You finally have that ideal set up -- you have a job where you work from home! Life couldn't get any better. How easy this will be. You will have no morning commute, you can login while still in your jammies, and you have no busy-body co-workers with their sidebar conversations to distract you. But what about the flip side of the coin?
Going downstairs means no commute, but it also means no time to transition into work. Logging in while still in your jammies could mean that now instead of dressing at 7 am, you get dressed right before the kids get off the bus! And maybe co-workers won't be distracting you, but now that you're working from home you know you can schedule the handyman for any time during the day, not to mention the distraction of having to throw in that one load of dirty laundry because it will "only take a second". And how tempting it is to take the time to chop up meat and veggies to toss into the crock pot for tonight's dinner.
Suddenly you have replaced all the challenges of working in an office with those of working from home. But fear not! By setting a few simple ground rules for yourself you can make working from home as efficient as working from the office, if not more so.
Schedule transition time — Having a commute actually has some benefit. As you are transporting your body to work, you are also transitioning your mind into work. Now that you are losing the commute, you must still maintain the mental transition time. Schedule ten minutes at the beginning of your day to ease your mind into work. Before you even dig into work, make a list of the items you want to accomplish for the day. Write out a rough idea of how your day will flow and how you will use your time. At the end of the day, schedule a ten minute wrap up period to deal with all loose ends so there are no nagging details awaiting you tomorrow. Clear your desk so you can start the new day fresh!
Get dressed — I mean completely dressed, as if you were going into the office. Do this before you allow yourself to check even one little email. When you are dressed for the day, you can handle any surprises (and there always are surprises!) with grace. There is nothing worse than having to unexpectedly run into the office or to a client's site and not be dressed yet. It also makes you feel, think and act like you truly are at work.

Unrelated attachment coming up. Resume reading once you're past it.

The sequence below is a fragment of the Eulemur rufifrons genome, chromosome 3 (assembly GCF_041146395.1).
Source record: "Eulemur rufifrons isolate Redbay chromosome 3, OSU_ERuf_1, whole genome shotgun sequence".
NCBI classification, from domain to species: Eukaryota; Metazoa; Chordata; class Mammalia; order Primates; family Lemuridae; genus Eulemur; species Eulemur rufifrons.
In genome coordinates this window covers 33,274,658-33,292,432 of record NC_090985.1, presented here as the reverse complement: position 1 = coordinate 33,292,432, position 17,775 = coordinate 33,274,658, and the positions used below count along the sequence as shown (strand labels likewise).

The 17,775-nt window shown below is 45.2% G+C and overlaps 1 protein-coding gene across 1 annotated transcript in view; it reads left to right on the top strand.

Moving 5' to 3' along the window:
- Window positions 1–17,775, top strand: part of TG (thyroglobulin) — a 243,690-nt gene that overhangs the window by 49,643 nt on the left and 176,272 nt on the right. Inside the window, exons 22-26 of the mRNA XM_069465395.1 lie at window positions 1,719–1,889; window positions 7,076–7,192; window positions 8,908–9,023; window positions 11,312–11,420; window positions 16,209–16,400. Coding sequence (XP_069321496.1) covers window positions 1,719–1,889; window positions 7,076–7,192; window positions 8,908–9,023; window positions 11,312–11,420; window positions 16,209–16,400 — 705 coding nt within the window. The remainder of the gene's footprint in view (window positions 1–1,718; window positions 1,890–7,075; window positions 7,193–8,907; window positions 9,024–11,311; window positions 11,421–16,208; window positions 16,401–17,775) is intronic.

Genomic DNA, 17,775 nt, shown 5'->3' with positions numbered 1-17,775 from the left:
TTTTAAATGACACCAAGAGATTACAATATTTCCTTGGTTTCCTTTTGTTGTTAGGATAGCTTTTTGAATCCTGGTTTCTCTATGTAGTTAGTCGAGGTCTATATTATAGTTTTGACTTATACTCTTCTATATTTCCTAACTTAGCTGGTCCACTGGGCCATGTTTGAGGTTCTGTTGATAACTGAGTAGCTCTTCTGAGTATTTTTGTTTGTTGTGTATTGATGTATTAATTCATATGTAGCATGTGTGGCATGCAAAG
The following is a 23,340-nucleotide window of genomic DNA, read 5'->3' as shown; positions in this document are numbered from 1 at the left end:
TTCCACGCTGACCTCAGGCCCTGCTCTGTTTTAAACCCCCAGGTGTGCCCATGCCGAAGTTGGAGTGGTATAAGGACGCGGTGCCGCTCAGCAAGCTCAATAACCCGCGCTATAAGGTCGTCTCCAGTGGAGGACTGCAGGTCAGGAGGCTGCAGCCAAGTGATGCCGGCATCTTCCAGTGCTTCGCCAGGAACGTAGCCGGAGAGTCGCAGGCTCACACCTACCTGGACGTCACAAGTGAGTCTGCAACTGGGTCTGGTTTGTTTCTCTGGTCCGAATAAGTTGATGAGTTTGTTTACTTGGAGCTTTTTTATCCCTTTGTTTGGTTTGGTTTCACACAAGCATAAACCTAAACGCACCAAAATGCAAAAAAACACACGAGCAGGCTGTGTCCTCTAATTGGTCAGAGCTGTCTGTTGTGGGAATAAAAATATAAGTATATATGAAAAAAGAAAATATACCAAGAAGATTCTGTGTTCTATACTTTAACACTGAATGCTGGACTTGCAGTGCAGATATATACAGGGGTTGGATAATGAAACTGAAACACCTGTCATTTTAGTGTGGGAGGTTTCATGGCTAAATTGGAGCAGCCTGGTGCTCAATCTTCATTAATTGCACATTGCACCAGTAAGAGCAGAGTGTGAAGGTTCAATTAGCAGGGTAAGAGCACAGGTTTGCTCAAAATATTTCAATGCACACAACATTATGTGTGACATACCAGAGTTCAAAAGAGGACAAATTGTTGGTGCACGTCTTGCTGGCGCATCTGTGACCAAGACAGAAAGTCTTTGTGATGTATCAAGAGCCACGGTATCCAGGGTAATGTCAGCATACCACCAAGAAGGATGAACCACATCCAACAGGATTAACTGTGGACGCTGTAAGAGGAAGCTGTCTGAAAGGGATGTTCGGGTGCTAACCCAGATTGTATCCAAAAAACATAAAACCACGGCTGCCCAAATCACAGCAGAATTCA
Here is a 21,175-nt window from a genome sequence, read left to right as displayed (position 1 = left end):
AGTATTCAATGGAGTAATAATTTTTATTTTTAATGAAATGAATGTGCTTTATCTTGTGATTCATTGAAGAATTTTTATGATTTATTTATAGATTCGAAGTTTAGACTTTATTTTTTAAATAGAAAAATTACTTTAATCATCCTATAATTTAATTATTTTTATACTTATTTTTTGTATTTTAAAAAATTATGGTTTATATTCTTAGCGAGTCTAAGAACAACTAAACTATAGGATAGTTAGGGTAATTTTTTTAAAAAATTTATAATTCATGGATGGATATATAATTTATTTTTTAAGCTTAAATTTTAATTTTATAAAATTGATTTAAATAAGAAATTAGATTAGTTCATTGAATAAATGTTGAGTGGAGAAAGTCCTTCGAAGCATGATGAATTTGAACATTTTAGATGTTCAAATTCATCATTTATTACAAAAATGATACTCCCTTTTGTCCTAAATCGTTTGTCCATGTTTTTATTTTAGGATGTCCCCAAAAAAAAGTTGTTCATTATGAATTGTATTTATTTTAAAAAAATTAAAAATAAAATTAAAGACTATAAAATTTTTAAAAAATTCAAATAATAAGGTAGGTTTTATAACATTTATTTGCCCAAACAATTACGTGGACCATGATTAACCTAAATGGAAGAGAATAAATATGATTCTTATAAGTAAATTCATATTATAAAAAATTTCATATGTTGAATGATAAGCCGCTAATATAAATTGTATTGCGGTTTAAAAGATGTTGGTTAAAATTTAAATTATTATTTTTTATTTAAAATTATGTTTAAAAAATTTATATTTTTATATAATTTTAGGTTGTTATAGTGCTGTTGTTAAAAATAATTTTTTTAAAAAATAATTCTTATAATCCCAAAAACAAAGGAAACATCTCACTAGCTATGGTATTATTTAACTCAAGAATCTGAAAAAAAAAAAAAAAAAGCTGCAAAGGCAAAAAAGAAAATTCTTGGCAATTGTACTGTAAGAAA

Plan for your distractions — Each night go through your schedule for the next day. If you know you are going to have to leave for thirty minutes to pick up your child, build back another thirty minute time block into your schedule elsewhere. This way you are certain to keep your commitment to your employer. It also prevents you from becoming stressed by trying to do too much work with not enough time allotted.
Have a designated work area — Communicate clearly to everyone in your household exactly what your work area is. Everyone in the home must learn to respect it as your work area, your paperwork, your phone, etc. And if you have a designated work computer, let others know that it's not for Webkinz, homework, or checking the scores of last night's games. Help them understand that it would be like walking into your company's office building and logging on to one of the PCs there.
Have start and end times — This is the most critical rule, and I have to say, the one most offended by both my husband and me. Be aware of when you are working. It sounds simple, but how many times have you gone to the computer just to check one email, and before you know it you have spent forty minutes of time you had blocked off to be with your children? When you are working you need to block out household distractions, but when you are not working, you need to completely disconnect.
When you have found your groove of working from home, you have to analyze what's working for you, and what's not. Once you know that, enforce the good habits and you’ll be able to maintain an efficient work-from-home environment that allows you to achieve your ideal work/life balance.
Kathleen has spent most of her professional life balancing work and motherhood. As a mother of five children, she has been a stay-at-home mom, worked part-time and worked full-time. She believes the optimum balance is achieved when she and her husband, Wade, are able to spend ample time enjoying and raising their children while still pursuing their professional careers. Kathleen majored in Marketing in the College of Business at Ohio University. She has an extensive sales background in training and information technology, working for companies such as AT&T, CompuServe and DPEC, Inc. (now MindLeaders, Inc.). In 2007 she, along with partner Carol Clark, launched , www.NeedleStackJobs.com the first website dedicated to flextime jobs.